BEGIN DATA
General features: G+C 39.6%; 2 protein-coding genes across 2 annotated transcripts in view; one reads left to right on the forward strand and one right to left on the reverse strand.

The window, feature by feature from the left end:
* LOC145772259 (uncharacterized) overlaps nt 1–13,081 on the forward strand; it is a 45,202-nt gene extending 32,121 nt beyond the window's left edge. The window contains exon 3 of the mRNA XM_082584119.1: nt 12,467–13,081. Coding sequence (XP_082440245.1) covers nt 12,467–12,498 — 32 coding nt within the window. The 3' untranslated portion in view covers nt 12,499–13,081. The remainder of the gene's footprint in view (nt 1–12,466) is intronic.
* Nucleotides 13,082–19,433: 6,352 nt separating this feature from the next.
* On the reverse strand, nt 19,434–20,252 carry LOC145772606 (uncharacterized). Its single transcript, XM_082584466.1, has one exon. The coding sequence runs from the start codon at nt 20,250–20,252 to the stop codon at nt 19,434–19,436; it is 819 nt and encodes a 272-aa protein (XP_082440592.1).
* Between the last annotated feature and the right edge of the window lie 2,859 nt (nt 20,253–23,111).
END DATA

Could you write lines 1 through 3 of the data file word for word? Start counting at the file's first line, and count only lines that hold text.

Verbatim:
General features: G+C 39.6%; 2 protein-coding genes across 2 annotated transcripts in view; one reads left to right on the forward strand and one right to left on the reverse strand.

The window, feature by feature from the left end:
* LOC145772259 (uncharacterized) overlaps nt 1–13,081 on the forward strand; it is a 45,202-nt gene extending 32,121 nt beyond the window's left edge. The window contains exon 3 of the mRNA XM_082584119.1: nt 12,467–13,081. Coding sequence (XP_082440245.1) covers nt 12,467–12,498 — 32 coding nt within the window. The 3' untranslated portion in view covers nt 12,499–13,081. The remainder of the gene's footprint in view (nt 1–12,466) is intronic.